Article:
Purich Publishing was founded by Don Purich and Karen Bolstad in 1992. Together, they built an influential and enduring list of books in Indigenous studies and law, and about Western Canadian issues. On December 1, 2015, Purich Publishing’s list was acquired by UBC Press, whose existing strengths in the fields of Indigenous studies and law made it an ideal home for Purich.
UBC Press will continue to build on this significant legacy under a new imprint, Purich Books. We are moving forward with a clear purpose: to publish impassioned and experienced voices that will ignite understanding and champion change. Informed by substantive knowledge and written with the vigor of direct engagement, these are the books, the authors, and the ideas that readers will come to know as essential.
A Healthy Future
Lessons from the Frontlines of a Crisis
The Fire Still Burns
Life In and After Residential School
The Fire Still Burns is a tale of survival and redemption through which Squamish Elder Sam George recounts his residential school experience and how it led to a life of addiction, violence, and imprisonment until he found the courage to face his past and begin healing.
Illuminating Indigenous Presence through Art and Story
In Braided Learning, Lenape-Potawatomi educator Susan Dion inspires engagement with the histories and perspectives of Indigenous peoples, cultivating capacities for understanding, attunement, and respect.
Living Our Present Through the Power of Our Past
Métis Rising brings together a vibrant collection of essays on history, politics, and culture that celebrate the resilience of Métis identity.
Making the Case
2SLGBTQ+ Rights and Religion in Schools
Making the Case provides clear explanations of how law protects sexual minority rights, making it an essential resource for supporting 2SLGBTQ+ students in Canadian schools.
First Nations Wildfire Evacuations
A Guide for Communities and External Agencies
Based on the experiences of evacuees from seven First Nations communities, this book offers guidance to Indigenous communities and external agencies on how to successfully plan for and carry out wildfire evacuations.
Getting Wise about Getting Old
Debunking Myths about Aging
By exploring the social issues of aging and debunking the common myths, Getting Wise about Getting Old paints a more accurate and nuanced portrait of old age in our society.
The Shoe Boy
A Trapline Memoir
The Shoe Boy is an evocative exploration of Indigenous identity and connection to the land, expressed in guise of a unique coming-of-age memoir set on a trapline in northern Quebec.
Knowing the Past, Facing the Future
Indigenous Education in Canada
Knowing the Past, Facing the Future offers a sweeping account of Indigenous education in Canada, from the first treaty promises and the failure of government-run schools to illuminating discussions of what needs to change now to work toward reconciliation.
A World without Martha
A Memoir of Sisters, Disability, and Difference
A World without Martha is an unflinching yet compassionate memoir of how one sister’s institutionalization for intellectual disability in the 1960s affected the other, sending them both on separate but parallel journeys shaped initially by society’s inability to accept difference and later by changing attitudes towards disability, identity, and inclusion.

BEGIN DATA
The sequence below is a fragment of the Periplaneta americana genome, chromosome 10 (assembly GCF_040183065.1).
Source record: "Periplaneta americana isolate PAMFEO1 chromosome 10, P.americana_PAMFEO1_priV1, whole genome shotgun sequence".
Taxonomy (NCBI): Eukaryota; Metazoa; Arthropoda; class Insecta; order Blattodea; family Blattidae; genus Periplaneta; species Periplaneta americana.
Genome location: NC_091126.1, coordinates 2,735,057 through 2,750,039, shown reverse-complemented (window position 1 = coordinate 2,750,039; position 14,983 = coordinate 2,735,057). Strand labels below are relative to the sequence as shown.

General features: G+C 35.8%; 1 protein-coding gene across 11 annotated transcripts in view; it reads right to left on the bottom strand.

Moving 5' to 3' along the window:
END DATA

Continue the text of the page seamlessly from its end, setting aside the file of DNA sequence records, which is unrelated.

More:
Doctors for a Healthy Society
Upstream Medicine features interviews with physicians who are identifying and addressing the upstream conditions that lead to good health and long lives, thus avoiding more complex, painful, and expensive downstream medical problems later on. By transforming how we imagine the practice of medicine, this book will help us build a healthier society.
More Indian Ernie
Insights from the Streets
Retired Police Sergeant Ernie Louttit heads back to the streets in his second book, giving readers a rare glimpse of the realities a street cop faces dealing with prostitutes, street gangs, drunk drivers, and other offenders.
The Honour and Dishonour of the Crown
Making Sense of Aboriginal Law in Canada
Unique within Canadian legal writing, this book unpacks the complex conceptual differences between the fiduciary duty of the Crown and the honour of the Crown.
Revitalizing nêhiyaw Legal Systems
Co-founder of the international movement Idle No More, Sylvia McAdam shares nêhiyaw (Cree) laws so that future generations may understand and live by them, revitalizing Indigenous nationhood.
Moving Aboriginal Health Forward
Discarding Canada’s Legal Barriers
This comprehensive analysis of Aboriginal health statistics, historical practices, and legal principles in Canadian law provides a practical framework for the reconciliation of Aboriginal health and healing practices within Canadian society.
Revisiting the Duty to Consult Aboriginal Peoples
The duty to consult has a fundamental importance for all Canadians, yet misunderstandings of the doctrine remain widespread; this book addresses those misconceptions.
Perspectives on Policing and Leadership by Ernie Louttit
Retired police sergeant Ernie Louttit shares stories from the streets of Saskatoon, struggling to bring justice to communities where the lines between criminal and victim often blurred.
Nourishing the Learning Spirit
An impassioned argument for Aboriginal education and critical engagement with Indigenous knowledges and traditions.
Breathing Life into the Stone Fort Treaty
An Anishnabe Understanding of Treaty One
A comprehensive evaluation of how negotiations for Treaty One were shaped by Aboriginal Anishinabe laws
Aboriginal Law, Fourth Edition
Commentary and Analysis
Now in its 4th edition, this definitive text discusses and clarifies Canadian laws impacting Aboriginal peoples.
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